First. Always disclose arrests, marriages, changes of address, travel to and from the U.S., etc… If for some reason your attorney tells you that such act or situation may be an issue: DEAL WITH IT up front. Trying to hide it or not disclosing it to a department of state consul, an immigration officer or a customs and border protection agent will eventually surface, destroy your credibility and create a disqualifier in the form of fraud. (Immigration Fraud Info) Further, remember that most things have waivers – few don’t, like a false claim to us citizenship (but even that may be salvageable!) – and it is better to disclose and request a waiver than to fail to disclose and, not only get your case on the path to assured denial, ending up with a fraud charge for which you may need a second waiver.
Second. Tell your immigration attorney and keep a record of what you said. Lawyers are human, they make mistakes, forget things, and cannot read minds. So, do not assume that your lawyer knows something in your case if you have not expressly told him or her about it. If you think something should be in everyone’s record tell your lawyer and let him or her guide you on that issue. Take it as a serious warning if your attorney even hints at not disclosing a fact or issue with your case. (This is not to be confused with what the government must prove in its burden in certain cases, but this is a very fine line which you must walk with care).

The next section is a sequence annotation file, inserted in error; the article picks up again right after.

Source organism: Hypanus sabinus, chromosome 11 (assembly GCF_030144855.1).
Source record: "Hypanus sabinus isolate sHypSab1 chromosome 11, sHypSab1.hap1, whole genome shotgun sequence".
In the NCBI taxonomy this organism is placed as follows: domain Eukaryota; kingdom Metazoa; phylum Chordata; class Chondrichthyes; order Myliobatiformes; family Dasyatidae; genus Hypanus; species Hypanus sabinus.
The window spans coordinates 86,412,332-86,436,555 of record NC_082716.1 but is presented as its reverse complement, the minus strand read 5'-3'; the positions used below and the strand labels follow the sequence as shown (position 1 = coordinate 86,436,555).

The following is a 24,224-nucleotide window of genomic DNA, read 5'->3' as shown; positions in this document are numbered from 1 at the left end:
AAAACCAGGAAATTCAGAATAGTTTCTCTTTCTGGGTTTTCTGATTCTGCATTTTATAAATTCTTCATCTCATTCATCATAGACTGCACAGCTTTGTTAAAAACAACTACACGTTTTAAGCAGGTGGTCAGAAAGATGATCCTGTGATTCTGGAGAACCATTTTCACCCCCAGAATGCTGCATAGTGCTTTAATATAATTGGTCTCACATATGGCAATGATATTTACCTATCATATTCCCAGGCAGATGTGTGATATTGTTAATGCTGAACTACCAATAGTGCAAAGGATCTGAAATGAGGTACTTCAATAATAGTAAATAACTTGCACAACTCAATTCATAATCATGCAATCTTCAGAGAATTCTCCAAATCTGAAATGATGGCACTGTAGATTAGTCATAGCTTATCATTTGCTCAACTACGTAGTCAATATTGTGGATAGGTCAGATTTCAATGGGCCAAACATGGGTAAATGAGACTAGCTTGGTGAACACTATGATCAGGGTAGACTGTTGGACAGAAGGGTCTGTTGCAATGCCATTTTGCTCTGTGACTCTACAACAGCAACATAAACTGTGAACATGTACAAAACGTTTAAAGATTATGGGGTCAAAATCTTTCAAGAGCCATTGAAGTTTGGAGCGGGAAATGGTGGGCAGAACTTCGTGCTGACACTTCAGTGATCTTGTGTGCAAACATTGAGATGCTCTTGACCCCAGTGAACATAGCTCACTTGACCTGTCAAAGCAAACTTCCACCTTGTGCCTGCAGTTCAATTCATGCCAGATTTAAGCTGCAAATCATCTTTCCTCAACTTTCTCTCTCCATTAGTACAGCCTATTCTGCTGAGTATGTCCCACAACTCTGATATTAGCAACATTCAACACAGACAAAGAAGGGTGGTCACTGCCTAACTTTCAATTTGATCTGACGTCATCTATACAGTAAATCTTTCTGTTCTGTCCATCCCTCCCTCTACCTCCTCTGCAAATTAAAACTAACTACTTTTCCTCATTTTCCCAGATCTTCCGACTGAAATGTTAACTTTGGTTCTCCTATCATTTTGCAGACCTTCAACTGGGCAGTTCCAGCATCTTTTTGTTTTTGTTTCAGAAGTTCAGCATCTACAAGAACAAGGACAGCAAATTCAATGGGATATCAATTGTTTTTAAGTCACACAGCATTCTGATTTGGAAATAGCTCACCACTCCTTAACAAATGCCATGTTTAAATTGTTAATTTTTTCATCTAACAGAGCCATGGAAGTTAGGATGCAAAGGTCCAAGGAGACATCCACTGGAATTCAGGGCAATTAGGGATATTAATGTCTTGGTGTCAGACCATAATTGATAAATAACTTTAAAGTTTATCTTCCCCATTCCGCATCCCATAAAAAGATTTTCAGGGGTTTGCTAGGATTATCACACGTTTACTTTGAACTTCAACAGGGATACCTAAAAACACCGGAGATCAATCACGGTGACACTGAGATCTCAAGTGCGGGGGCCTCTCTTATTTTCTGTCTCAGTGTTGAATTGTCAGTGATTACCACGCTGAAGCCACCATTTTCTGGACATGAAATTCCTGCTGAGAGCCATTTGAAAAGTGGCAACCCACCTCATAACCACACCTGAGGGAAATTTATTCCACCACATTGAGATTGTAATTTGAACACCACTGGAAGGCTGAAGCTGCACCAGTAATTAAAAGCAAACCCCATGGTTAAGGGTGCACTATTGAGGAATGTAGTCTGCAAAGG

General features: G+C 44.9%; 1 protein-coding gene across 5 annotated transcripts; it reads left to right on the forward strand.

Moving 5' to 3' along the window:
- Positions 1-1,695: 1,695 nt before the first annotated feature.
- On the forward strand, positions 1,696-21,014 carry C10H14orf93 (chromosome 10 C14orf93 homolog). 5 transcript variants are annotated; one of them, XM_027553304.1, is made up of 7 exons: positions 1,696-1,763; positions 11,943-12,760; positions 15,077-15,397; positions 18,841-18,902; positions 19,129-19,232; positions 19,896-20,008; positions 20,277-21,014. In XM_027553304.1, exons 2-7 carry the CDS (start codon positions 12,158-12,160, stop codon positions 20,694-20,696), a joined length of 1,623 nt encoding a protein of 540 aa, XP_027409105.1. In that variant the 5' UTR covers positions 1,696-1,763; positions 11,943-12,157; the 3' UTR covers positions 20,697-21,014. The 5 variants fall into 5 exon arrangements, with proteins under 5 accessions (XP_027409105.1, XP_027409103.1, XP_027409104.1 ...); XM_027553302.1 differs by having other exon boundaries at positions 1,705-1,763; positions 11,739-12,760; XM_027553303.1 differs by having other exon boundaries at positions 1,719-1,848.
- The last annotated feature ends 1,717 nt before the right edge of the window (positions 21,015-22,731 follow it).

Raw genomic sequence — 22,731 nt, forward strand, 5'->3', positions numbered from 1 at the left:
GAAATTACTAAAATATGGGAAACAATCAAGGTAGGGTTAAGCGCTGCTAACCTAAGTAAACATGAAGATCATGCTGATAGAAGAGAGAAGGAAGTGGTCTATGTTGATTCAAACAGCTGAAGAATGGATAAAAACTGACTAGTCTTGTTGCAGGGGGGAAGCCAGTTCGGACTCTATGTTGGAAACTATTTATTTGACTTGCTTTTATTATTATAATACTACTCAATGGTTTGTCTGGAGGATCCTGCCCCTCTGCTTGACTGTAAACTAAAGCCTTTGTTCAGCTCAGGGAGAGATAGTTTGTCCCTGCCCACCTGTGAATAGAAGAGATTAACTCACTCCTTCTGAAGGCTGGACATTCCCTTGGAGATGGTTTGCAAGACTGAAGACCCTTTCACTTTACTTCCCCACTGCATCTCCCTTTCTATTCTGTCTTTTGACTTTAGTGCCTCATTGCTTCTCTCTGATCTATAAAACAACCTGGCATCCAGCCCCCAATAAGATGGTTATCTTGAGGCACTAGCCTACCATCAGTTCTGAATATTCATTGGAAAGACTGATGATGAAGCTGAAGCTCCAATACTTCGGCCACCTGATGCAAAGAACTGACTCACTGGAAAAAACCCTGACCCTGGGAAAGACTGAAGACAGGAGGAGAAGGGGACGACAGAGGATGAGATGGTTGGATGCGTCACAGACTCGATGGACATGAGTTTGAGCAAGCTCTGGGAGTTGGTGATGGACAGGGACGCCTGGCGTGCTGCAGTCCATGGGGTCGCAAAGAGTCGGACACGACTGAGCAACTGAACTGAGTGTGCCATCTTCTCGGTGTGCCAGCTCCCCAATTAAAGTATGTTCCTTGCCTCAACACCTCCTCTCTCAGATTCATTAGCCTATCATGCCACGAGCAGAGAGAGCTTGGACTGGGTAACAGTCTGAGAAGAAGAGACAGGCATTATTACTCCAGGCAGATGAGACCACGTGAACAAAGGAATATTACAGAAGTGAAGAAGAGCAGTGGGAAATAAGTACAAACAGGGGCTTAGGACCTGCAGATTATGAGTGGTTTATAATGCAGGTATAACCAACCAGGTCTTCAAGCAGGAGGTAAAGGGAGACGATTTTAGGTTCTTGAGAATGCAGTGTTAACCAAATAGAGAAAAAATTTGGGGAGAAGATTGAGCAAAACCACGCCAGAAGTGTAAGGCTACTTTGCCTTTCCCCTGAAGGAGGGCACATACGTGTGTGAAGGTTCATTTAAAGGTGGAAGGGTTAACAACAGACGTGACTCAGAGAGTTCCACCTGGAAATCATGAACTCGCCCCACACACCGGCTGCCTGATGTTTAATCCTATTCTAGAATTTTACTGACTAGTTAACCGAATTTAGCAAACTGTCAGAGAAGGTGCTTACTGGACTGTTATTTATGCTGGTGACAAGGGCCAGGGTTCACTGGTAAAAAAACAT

Finally, keep in mind the information that you have in the internet. It is public information in many cases. Google, Facebook, Instagram and other applications and social media services provide a summary of the information they have collected on you. (Ger your information) You may want to retrieve this information to have a record.
So, when dealing with immigration start from the idea that all negative information about you is in their hands. This leads to better preparation of cases and better results for you as you will not have to worry many years later if your citizenship may be revoked be cause of an undisclosed fact in your immigration history. (Denaturalization Cases) So talk your attorney or if you do not have one, get one. Good luck. For more information go to our main page.